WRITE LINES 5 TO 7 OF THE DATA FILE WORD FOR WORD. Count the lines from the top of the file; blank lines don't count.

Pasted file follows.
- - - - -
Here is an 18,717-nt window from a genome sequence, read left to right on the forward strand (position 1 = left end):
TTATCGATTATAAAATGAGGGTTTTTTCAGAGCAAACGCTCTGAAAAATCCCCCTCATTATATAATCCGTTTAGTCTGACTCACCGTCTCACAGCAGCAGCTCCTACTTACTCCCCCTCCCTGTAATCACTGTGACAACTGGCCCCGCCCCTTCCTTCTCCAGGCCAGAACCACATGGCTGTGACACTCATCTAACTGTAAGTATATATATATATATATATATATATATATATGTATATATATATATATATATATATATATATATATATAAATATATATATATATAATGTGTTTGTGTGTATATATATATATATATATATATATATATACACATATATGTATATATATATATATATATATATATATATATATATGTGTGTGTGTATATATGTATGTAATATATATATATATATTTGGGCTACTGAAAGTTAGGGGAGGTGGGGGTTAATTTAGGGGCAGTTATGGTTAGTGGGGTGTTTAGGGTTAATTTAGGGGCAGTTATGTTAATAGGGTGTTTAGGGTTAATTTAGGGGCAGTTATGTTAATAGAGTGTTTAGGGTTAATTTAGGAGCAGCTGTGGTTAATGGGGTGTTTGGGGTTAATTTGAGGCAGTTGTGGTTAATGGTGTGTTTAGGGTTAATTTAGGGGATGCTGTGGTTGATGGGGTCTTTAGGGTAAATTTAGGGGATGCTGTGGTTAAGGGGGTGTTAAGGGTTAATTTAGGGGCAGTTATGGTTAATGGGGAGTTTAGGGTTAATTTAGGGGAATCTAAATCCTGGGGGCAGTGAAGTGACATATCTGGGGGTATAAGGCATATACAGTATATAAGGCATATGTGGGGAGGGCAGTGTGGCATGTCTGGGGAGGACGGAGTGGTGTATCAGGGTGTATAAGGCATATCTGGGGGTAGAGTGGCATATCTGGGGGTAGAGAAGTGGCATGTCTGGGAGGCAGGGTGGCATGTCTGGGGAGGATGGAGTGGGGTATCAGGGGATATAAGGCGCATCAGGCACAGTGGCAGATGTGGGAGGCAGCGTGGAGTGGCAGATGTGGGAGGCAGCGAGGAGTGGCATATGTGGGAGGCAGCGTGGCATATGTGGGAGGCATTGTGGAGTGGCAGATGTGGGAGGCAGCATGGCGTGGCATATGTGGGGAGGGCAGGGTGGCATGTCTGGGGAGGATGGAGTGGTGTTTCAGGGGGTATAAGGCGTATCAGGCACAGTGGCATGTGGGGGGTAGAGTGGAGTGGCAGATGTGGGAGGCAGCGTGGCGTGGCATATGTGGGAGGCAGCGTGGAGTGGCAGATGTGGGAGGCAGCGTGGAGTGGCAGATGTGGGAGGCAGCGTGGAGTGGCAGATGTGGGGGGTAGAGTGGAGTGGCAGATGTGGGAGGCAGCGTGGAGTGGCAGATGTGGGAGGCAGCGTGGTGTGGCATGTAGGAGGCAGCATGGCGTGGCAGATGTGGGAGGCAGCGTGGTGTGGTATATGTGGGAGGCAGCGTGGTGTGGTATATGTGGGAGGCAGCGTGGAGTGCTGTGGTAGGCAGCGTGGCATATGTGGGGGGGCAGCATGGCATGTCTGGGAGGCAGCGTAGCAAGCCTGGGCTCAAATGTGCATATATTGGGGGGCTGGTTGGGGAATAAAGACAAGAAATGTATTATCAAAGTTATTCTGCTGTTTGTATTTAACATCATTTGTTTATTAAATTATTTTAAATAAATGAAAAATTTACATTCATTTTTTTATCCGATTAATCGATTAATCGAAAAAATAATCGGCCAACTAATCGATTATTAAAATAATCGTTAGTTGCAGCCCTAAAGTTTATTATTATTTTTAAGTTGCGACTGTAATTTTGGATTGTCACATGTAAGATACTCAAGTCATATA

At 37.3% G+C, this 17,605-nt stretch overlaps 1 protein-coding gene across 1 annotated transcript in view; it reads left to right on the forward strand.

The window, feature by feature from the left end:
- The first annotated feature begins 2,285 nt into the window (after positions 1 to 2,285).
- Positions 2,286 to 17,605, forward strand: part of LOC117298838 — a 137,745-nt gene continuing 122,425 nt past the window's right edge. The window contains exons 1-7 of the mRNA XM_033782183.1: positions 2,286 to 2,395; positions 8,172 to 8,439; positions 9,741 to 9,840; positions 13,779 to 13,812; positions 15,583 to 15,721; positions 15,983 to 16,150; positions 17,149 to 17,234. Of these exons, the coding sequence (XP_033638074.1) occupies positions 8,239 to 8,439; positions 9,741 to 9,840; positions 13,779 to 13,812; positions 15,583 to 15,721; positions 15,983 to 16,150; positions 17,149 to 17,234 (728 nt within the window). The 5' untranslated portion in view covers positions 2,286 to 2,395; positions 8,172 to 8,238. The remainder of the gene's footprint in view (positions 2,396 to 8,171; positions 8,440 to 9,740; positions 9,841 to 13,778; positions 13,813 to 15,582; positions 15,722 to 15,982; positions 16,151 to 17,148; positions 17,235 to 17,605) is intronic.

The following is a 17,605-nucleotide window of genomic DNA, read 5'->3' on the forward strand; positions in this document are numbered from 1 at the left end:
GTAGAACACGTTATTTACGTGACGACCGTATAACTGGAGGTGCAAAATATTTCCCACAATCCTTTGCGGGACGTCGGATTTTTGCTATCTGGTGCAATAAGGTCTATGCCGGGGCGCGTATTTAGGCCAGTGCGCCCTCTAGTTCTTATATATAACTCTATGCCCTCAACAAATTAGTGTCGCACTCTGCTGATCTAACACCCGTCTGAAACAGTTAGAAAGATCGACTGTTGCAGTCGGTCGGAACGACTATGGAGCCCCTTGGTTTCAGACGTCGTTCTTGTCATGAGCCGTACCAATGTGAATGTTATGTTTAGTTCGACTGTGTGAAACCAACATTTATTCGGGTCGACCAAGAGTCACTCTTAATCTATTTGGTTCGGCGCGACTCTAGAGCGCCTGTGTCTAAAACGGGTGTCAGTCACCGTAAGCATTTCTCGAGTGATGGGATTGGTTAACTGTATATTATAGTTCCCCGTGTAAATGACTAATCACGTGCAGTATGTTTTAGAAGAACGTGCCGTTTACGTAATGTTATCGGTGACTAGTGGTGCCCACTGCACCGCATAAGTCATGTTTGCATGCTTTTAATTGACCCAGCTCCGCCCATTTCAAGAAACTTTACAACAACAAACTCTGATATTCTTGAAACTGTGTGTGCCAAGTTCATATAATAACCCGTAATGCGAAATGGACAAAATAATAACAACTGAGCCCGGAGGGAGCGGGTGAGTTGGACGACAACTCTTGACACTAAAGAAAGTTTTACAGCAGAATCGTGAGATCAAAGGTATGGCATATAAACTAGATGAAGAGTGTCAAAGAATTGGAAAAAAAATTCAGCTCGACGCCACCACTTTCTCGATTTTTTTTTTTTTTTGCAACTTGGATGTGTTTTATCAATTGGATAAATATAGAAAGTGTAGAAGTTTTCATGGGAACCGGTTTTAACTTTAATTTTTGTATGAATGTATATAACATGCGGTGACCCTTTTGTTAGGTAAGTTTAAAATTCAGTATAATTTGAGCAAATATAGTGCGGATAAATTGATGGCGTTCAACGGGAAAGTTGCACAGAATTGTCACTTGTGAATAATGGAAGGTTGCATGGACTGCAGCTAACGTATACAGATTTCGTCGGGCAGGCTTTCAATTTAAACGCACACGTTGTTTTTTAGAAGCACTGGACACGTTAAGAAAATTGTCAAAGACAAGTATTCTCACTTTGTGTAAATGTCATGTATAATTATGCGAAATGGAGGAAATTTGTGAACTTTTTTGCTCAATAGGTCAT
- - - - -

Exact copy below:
- The first annotated feature begins 2,285 nt into the window (after positions 1 to 2,285).
- Positions 2,286 to 17,605, forward strand: part of LOC117298838 — a 137,745-nt gene continuing 122,425 nt past the window's right edge. The window contains exons 1-7 of the mRNA XM_033782183.1: positions 2,286 to 2,395; positions 8,172 to 8,439; positions 9,741 to 9,840; positions 13,779 to 13,812; positions 15,583 to 15,721; positions 15,983 to 16,150; positions 17,149 to 17,234. Of these exons, the coding sequence (XP_033638074.1) occupies positions 8,239 to 8,439; positions 9,741 to 9,840; positions 13,779 to 13,812; positions 15,583 to 15,721; positions 15,983 to 16,150; positions 17,149 to 17,234 (728 nt within the window). The 5' untranslated portion in view covers positions 2,286 to 2,395; positions 8,172 to 8,238. The remainder of the gene's footprint in view (positions 2,396 to 8,171; positions 8,440 to 9,740; positions 9,841 to 13,778; positions 13,813 to 15,582; positions 15,722 to 15,982; positions 16,151 to 17,148; positions 17,235 to 17,605) is intronic.

The following is a 17,605-nucleotide window of genomic DNA, read 5'->3' on the forward strand; positions in this document are numbered from 1 at the left end: